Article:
Royce White is perhaps the most famous recent example of how professional sports is not yet equipped to put players with special mental health requirements in the best positions to succeed.
White was a standout for Fred Hoiberg at Iowa State, but had difficulty transitioning to the professional game for a variety of reasons.
Here’s a breakdown from August, via SB Nation’s Rockets blog The Dream Shake:
College Royce White was so good because not only was he usually the biggest guy on the floor, but he was also usually the best ball-handler and passer. There were times where he looked like a young Charles Barkley (which I swear is a good thing and nothing like the current TNT Charles Barkley).
That kind of build with that kind of skill set is so rare, but there is a reason he dropped to the 16th pick. In fact, a lot of smart people expected him to drop farther.
Royce White suffers from obsessive compulsive disorder and anxiety disorder, and this meant that he had trouble with flying and with other triggers. After some turmoil, and frankly some mishandling by the Rockets’ front office, Royce’s NBA career began to fade away before it could ever take shape.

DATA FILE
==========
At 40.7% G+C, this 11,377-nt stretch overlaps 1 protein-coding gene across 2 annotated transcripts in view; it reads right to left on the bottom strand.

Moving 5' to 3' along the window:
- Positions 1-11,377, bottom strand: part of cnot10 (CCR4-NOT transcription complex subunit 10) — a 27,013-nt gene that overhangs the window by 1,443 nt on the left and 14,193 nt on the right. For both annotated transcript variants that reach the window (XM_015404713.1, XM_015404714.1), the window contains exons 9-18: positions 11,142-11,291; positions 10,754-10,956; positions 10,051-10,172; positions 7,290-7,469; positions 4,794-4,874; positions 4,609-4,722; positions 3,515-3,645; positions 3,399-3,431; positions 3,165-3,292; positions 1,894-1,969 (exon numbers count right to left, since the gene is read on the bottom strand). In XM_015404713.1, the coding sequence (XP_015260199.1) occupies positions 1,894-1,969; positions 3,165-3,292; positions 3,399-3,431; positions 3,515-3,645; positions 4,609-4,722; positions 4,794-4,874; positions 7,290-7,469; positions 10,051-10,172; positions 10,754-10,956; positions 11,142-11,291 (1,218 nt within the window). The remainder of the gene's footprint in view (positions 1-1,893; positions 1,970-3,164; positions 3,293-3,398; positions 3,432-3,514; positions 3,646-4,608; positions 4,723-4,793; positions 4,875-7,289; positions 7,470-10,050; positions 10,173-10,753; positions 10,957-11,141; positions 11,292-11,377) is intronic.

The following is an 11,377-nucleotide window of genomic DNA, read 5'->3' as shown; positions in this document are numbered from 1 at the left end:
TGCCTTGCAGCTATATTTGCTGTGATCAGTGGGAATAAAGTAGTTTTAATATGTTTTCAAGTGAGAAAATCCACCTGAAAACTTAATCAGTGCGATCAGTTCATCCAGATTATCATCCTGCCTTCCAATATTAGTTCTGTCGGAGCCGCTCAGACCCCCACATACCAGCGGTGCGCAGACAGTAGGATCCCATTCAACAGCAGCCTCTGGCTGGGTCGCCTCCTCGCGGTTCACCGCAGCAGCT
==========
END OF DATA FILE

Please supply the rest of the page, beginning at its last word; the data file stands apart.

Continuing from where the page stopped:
White has resurfaced playing ball in…Canada? Yes, Canada, playing for the London Lightning of the NBL, Canada’s top professional league.
— London Lightning (@LondonLightning) January 9, 2017
And White made his presence felt in other ways, too:
— PAH (@pahertz) January 10, 2017
White expressed thoughts this summer that his advocacy for mental health awareness has kept him from returning to the NBA:
Do you feel mental health is more on the radar for NBA teams now than it was when you were drafted?
RW: I think mental health has been on the radar long before I ever came around. Athletes discussing it openly, making the topic increasingly harder to ignore is definitely a reality. Teams are run as a business, players are treated like commodities. Unless creativity is implemented to maintain proper attitude and practice, players’ wellness will always be at odds with the nature of sports industry. Granted the same can be said for most industries.
If you were in charge of dealing with this issue in the NBA, what would be your first measure?
RW: I would start by admitting that something needed to be done. Then I would assemble the best minds in comprehensive health to help build a policy that could give the entire league, not just the players, a real chance at getting the proper support.
That’s a reasonable point of view, and at a certain point in time, the NBA and other professional leagues are going to have to realize that associating a mental health condition with a weakness is not the most effective way to handle things.
Hopefully White can continue to ball out in Canada.